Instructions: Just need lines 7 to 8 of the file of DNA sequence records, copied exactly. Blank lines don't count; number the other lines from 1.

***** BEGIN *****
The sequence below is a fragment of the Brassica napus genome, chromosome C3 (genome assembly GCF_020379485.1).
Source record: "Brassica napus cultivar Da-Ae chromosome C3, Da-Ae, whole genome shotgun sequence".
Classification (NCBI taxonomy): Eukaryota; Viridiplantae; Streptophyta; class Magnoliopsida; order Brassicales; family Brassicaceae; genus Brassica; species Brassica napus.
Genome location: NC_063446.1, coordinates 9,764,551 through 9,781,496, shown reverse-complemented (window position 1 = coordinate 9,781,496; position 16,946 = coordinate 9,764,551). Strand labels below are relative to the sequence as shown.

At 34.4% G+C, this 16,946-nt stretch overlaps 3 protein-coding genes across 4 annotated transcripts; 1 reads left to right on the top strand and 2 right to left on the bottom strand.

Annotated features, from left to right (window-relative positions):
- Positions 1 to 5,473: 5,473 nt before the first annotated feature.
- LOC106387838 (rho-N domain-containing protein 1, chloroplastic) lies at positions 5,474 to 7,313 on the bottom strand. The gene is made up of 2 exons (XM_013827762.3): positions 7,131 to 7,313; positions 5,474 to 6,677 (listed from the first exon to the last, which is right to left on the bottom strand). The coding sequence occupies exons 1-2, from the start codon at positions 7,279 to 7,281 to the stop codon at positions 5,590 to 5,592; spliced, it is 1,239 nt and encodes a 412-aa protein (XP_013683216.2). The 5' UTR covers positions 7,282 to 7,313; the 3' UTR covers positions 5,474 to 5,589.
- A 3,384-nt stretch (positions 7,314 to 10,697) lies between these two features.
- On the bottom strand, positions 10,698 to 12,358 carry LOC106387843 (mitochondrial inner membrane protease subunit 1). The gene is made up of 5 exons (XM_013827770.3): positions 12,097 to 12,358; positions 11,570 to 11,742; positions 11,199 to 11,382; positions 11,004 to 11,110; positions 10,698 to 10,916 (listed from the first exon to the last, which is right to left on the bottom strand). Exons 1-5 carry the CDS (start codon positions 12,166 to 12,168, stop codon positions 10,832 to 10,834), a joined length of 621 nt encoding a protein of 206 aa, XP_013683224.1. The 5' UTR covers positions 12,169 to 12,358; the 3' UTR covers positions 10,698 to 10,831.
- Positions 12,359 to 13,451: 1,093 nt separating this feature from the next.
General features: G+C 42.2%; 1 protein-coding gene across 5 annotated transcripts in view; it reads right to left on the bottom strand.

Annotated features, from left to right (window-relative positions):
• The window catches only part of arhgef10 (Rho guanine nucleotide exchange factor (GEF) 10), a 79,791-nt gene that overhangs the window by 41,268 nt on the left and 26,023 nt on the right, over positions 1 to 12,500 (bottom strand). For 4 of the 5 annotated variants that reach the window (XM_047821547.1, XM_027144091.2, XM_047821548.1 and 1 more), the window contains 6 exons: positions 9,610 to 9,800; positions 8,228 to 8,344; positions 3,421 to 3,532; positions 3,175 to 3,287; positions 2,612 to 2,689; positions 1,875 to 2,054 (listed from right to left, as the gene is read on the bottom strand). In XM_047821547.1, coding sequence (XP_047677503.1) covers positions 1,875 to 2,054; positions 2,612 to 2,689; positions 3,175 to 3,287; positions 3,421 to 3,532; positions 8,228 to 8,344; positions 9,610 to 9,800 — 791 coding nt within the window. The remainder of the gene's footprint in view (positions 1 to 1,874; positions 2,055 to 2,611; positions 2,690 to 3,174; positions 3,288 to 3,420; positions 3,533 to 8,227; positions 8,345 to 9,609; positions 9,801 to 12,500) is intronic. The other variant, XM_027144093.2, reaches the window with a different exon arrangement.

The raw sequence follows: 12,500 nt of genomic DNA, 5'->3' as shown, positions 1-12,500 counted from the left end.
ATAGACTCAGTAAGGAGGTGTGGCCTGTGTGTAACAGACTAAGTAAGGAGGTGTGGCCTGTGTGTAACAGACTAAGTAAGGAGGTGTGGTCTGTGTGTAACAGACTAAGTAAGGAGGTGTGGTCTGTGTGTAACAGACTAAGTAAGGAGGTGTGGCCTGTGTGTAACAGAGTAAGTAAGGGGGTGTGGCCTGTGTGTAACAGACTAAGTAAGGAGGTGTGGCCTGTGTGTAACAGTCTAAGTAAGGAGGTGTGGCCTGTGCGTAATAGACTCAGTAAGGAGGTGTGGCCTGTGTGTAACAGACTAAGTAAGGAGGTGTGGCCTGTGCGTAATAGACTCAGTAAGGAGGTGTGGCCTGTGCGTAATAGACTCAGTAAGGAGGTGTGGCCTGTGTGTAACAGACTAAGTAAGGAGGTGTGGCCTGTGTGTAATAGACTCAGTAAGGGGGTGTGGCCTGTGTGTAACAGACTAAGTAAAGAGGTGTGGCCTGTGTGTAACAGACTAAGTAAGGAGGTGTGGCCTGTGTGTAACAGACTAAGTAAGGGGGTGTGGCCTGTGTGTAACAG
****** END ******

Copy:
- Positions 1 to 5,473: 5,473 nt before the first annotated feature.
- LOC106387838 (rho-N domain-containing protein 1, chloroplastic) lies at positions 5,474 to 7,313 on the bottom strand. The gene is made up of 2 exons (XM_013827762.3): positions 7,131 to 7,313; positions 5,474 to 6,677 (listed from the first exon to the last, which is right to left on the bottom strand). The coding sequence occupies exons 1-2, from the start codon at positions 7,279 to 7,281 to the stop codon at positions 5,590 to 5,592; spliced, it is 1,239 nt and encodes a 412-aa protein (XP_013683216.2). The 5' UTR covers positions 7,282 to 7,313; the 3' UTR covers positions 5,474 to 5,589.